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Journal of Biomedicine and Biotechnology
Volume 2012 (2012), Article ID 457065, 7 pages
http://dx.doi.org/10.1155/2012/457065
Methodology Report

An Experimental Model for Resistance Exercise in Rodents

1Laboratory of Applied Nutrition and Metabolism, School of Physical Education and Sports, University of São Paulo, Cidade Universitária, 05508-030 São Paulo, SP, Brazil
2Department of Physiology and Biophysics, Institute of Biomedical Sciences, University of São Paulo, 05508-030 São Paulo, SP, Brazil

Received 6 August 2011; Revised 21 October 2011; Accepted 28 November 2011

Academic Editor: Leon Spicer

Copyright © 2012 Humberto Nicastro et al. This is an open access article distributed under the Creative Commons Attribution License, which permits unrestricted use, distribution, and reproduction in any medium, provided the original work is properly cited.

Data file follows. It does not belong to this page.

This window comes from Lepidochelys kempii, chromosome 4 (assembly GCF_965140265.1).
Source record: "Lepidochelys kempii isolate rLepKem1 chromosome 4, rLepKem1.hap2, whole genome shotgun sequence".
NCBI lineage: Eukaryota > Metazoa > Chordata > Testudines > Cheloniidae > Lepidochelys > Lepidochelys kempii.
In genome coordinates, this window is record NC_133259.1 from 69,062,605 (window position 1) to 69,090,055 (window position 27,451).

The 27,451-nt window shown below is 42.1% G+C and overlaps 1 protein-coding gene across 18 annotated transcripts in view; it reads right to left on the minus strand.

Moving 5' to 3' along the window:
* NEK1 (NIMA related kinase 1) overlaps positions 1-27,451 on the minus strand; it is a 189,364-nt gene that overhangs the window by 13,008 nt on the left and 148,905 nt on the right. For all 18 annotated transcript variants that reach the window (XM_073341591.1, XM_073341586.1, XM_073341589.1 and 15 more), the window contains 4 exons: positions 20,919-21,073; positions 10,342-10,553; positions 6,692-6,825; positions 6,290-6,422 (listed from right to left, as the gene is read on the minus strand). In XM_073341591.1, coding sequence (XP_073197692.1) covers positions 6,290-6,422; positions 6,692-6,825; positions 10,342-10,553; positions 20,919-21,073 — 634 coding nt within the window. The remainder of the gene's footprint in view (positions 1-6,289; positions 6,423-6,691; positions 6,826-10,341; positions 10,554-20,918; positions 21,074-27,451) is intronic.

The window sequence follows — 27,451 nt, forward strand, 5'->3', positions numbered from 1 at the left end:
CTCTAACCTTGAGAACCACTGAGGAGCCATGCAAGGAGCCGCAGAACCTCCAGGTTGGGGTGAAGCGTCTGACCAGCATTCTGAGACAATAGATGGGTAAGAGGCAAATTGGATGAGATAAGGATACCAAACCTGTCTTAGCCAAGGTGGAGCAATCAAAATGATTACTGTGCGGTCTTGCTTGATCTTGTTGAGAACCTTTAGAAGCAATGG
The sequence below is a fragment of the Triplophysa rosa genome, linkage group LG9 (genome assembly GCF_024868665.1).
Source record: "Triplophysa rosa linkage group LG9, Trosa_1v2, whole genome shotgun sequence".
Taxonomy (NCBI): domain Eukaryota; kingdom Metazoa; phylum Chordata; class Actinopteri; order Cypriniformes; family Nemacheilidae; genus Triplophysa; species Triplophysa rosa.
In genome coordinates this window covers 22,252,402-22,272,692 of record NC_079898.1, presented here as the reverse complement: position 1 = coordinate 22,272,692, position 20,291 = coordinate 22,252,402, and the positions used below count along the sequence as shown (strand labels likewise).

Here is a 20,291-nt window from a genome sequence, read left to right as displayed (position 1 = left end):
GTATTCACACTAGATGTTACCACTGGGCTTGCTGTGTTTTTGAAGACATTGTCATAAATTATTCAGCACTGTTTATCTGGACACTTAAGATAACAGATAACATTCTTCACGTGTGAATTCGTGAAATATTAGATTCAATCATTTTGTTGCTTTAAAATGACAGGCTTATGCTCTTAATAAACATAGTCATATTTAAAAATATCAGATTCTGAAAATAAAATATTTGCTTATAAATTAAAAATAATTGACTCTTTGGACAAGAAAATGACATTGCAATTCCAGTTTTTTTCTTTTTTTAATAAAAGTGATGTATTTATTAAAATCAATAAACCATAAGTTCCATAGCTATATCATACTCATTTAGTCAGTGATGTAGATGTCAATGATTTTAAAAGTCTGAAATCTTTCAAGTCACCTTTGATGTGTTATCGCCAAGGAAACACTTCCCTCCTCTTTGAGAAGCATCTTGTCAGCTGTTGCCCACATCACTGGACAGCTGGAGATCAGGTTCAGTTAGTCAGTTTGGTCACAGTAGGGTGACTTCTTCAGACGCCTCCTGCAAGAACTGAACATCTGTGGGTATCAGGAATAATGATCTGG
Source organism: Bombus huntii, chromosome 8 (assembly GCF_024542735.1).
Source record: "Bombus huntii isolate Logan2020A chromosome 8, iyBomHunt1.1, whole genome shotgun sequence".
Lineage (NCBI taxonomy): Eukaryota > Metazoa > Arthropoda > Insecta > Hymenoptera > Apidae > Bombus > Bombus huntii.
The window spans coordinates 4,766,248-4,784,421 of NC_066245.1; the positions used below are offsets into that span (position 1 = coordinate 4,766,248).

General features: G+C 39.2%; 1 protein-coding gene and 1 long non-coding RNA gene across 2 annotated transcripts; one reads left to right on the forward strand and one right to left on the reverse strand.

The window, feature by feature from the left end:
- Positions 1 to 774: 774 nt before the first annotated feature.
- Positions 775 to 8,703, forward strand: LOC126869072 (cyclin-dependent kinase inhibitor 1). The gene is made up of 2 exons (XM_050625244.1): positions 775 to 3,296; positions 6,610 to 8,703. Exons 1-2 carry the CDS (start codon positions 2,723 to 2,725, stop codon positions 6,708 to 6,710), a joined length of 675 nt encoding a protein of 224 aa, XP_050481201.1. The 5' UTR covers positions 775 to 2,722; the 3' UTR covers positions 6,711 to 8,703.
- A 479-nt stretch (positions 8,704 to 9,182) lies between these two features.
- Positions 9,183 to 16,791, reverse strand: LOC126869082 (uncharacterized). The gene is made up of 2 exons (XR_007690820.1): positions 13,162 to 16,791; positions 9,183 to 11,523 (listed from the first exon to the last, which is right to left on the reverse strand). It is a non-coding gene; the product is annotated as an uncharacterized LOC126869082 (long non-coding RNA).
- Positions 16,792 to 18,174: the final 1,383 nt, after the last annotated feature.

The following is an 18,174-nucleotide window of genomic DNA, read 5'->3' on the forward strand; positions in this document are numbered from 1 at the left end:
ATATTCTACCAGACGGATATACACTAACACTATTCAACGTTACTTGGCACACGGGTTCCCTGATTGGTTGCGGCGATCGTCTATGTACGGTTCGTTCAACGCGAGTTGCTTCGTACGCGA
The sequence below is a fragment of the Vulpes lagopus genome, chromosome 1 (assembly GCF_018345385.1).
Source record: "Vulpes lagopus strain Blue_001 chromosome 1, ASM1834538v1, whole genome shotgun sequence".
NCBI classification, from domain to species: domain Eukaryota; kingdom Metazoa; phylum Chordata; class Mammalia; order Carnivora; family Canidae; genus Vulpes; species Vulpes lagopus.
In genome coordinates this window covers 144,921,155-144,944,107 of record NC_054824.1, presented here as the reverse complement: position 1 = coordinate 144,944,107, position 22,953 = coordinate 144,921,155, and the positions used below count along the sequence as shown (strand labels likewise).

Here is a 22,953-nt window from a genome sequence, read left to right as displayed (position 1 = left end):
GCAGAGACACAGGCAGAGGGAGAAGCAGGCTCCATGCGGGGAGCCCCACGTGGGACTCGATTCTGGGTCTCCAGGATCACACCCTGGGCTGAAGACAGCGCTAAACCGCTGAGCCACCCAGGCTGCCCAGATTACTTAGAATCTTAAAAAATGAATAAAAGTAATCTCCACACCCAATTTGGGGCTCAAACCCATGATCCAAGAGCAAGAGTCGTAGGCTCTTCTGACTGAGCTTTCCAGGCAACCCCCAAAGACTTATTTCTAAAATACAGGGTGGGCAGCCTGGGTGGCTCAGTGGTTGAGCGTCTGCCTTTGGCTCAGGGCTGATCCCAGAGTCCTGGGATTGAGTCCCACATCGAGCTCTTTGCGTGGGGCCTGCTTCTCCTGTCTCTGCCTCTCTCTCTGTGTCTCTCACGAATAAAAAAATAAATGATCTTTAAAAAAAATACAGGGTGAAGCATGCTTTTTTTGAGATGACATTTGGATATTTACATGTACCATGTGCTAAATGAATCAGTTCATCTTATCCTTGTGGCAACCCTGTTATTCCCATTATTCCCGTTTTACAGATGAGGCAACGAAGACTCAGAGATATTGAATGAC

Abstract

This study aimed to develop an equipment and system of resistance exercise (RE), based on squat-type exercise for rodents, with control of training variables. We developed an operant conditioning system composed of sound, light and feeding devices that allowed optimized RE performance by the animal. With this system, it is not necessary to impose fasting or electric shock for the animal to perform the task proposed (muscle contraction). Furthermore, it is possible to perform muscle function tests in vivo within the context of the exercise proposed and control variables such as intensity, volume (sets and repetitions), and exercise session length, rest interval between sets and repetitions, and concentric strength. Based on the experiments conducted, we demonstrated that the model proposed is able to perform more specific control of other RE variables, especially rest interval between sets and repetitions, and encourages the animal to exercise through short-term energy restriction and “disturbing” stimulus that do not promote alterations in body weight. Therefore, despite experimental limitations, we believe that this RE apparatus is closer to the physiological context observed in humans.